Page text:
Nvidia’s CEO Jensen Huang isn’t overly worried about rival AMD’s powerful new Instinct MI200 heavyweight graphics cards, built for high-performance computing (HPC), and essentially said that the idea of an ‘Nvidia killer’ of a product was nothing new or alarming.
In an interview with The Next Platform highlighted by Wccftech, on the topic of AMD’s ‘Aldebaran’ GPU accelerators – which benefit from a multi-die GPU design, basically being two graphics cards in one – interviewer Timothy Prickett Morgan asked “what is your response to this competition from AMD”, and Huang insisted that he wasn’t remotely concerned.
Huang replied that: “First of all, we have competition all the time. So it is not true that this is the first so-called Nvidia killer that has come out. Every year there’s an Nvidia killer and people call it that.”
In other words, there’s nothing particularly out of the ordinary happening with AMD’s latest launch, although the MI200 is quite an achievement by anyone’s standards, offering 3.2TB per second of (peak theoretical) memory bandwidth, which is 2.7x better than previous-gen Instinct cards. It offers up to 47.9TFlops in terms of FP64 performance, too.
Analysis: Super specs and supercomputers, but Huang’s job is to remain unmoved
Of course, as Nvidia’s top exec, it’s Huang’s job not to be moved or outwardly impressed by what AMD has achieved with its Instinct MI200 GPUs.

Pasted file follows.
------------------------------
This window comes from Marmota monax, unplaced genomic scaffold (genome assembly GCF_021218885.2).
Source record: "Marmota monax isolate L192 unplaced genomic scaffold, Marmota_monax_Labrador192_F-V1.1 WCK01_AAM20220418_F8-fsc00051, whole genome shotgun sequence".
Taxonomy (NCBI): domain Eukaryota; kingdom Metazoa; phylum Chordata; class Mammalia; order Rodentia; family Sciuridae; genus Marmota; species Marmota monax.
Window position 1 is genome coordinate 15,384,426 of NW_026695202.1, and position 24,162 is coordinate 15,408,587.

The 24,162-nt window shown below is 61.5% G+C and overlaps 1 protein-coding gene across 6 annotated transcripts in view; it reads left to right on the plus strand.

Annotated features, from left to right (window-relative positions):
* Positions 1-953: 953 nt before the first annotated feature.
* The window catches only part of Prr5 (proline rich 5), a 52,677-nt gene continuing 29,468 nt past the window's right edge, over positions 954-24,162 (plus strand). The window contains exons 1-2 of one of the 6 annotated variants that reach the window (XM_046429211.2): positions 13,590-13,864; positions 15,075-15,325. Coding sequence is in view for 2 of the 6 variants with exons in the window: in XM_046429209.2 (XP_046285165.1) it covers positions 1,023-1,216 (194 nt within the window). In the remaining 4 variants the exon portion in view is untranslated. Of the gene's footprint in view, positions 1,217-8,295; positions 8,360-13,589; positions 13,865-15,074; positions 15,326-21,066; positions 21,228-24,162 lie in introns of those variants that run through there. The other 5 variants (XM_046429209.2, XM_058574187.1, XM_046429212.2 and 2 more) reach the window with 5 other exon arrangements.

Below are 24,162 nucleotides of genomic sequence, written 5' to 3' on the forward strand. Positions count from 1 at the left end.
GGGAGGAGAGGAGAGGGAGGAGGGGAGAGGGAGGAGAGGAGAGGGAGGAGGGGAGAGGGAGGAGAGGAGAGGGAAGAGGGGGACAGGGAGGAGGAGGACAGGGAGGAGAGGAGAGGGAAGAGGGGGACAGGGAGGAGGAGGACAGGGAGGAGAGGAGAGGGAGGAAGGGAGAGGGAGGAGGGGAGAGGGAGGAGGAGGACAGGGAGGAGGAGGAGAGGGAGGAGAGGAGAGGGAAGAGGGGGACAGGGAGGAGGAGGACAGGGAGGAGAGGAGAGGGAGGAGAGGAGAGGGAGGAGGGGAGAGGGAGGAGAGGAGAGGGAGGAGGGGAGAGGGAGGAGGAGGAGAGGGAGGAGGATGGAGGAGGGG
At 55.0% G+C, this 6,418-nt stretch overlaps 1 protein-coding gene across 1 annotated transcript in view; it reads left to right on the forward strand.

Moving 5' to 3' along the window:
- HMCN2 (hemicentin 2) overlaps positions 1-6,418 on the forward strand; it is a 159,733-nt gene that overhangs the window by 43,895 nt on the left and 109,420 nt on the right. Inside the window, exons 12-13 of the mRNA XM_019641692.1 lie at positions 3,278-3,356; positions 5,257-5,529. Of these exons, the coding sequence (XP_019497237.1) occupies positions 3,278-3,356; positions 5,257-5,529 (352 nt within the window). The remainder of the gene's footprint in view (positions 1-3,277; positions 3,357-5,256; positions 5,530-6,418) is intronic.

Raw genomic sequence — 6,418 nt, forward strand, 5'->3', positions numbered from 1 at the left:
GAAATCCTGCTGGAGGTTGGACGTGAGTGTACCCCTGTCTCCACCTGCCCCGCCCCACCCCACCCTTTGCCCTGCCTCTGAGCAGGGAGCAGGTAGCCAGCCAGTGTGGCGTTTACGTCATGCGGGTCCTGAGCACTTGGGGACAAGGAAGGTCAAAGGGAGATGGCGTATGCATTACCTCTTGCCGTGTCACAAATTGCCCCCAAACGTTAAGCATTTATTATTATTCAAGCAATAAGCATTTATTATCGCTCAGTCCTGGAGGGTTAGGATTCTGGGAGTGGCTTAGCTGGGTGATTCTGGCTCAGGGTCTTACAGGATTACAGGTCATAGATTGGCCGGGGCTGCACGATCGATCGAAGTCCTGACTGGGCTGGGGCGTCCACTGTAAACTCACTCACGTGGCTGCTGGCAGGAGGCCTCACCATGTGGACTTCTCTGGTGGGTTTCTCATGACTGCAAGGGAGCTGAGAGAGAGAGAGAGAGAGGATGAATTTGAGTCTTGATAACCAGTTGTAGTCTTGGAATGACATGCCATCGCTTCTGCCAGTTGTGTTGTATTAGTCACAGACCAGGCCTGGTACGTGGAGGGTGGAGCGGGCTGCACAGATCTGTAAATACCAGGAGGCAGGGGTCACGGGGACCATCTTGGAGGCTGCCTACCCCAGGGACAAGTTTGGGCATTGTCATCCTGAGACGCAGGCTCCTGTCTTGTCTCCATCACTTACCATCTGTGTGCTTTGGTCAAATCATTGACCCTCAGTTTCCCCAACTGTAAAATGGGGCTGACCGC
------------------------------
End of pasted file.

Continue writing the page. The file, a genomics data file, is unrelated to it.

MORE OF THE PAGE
But those specs speak for themselves, really, as does the fact that HPC orders are gaining momentum, with systems like the Frontier supercomputer at the Oak Ridge National Laboratory set to run with MI200s, along with the Adastra supercomputer in France.
While this may not mean much to the average consumer, what is interesting is that gaming graphics cards are also looking at shifting to a multi-chip GPU model. Indeed, the rumor mill is busy peddling the idea that AMD could maybe go this route with its next-gen RDNA 3 flagship graphics card – tripling the core count compared to the RX 6900 XT as a result (massive handfuls of salt, naturally).
As Huang points out, though, boasts of ‘Nvidia killer’ are nothing new, and indeed were bandied about when Big Navi was working its way through the rumor mill almost two years ago now. And doubtless we will be hearing this phrase again in the future, with a suitable amount of skepticism always to be employed with material from the GPU grapevine.